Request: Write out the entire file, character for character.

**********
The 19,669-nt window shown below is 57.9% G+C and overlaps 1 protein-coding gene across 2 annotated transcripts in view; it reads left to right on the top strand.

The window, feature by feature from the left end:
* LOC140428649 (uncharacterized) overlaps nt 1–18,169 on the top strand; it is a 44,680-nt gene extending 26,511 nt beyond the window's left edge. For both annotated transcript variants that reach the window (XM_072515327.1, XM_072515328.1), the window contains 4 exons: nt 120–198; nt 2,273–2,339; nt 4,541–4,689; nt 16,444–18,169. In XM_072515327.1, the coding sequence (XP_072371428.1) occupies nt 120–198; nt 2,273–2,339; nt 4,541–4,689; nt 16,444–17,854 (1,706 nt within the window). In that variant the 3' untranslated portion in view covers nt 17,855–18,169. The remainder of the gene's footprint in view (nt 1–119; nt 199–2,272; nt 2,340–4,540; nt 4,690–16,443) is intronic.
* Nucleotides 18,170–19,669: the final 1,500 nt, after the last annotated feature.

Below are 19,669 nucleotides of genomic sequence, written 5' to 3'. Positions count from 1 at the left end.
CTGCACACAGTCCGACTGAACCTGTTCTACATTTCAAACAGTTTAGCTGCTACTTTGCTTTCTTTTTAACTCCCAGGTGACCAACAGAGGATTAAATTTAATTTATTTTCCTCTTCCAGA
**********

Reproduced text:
The 19,669-nt window shown below is 57.9% G+C and overlaps 1 protein-coding gene across 2 annotated transcripts in view; it reads left to right on the top strand.

The window, feature by feature from the left end:
* LOC140428649 (uncharacterized) overlaps nt 1–18,169 on the top strand; it is a 44,680-nt gene extending 26,511 nt beyond the window's left edge. For both annotated transcript variants that reach the window (XM_072515327.1, XM_072515328.1), the window contains 4 exons: nt 120–198; nt 2,273–2,339; nt 4,541–4,689; nt 16,444–18,169. In XM_072515327.1, the coding sequence (XP_072371428.1) occupies nt 120–198; nt 2,273–2,339; nt 4,541–4,689; nt 16,444–17,854 (1,706 nt within the window). In that variant the 3' untranslated portion in view covers nt 17,855–18,169. The remainder of the gene's footprint in view (nt 1–119; nt 199–2,272; nt 2,340–4,540; nt 4,690–16,443) is intronic.
* Nucleotides 18,170–19,669: the final 1,500 nt, after the last annotated feature.

Below are 19,669 nucleotides of genomic sequence, written 5' to 3'. Positions count from 1 at the left end.
CTGCACACAGTCCGACTGAACCTGTTCTACATTTCAAACAGTTTAGCTGCTACTTTGCTTTCTTTTTAACTCCCAGGTGACCAACAGAGGATTAAATTTAATTTATTTTCCTCTTCCAGA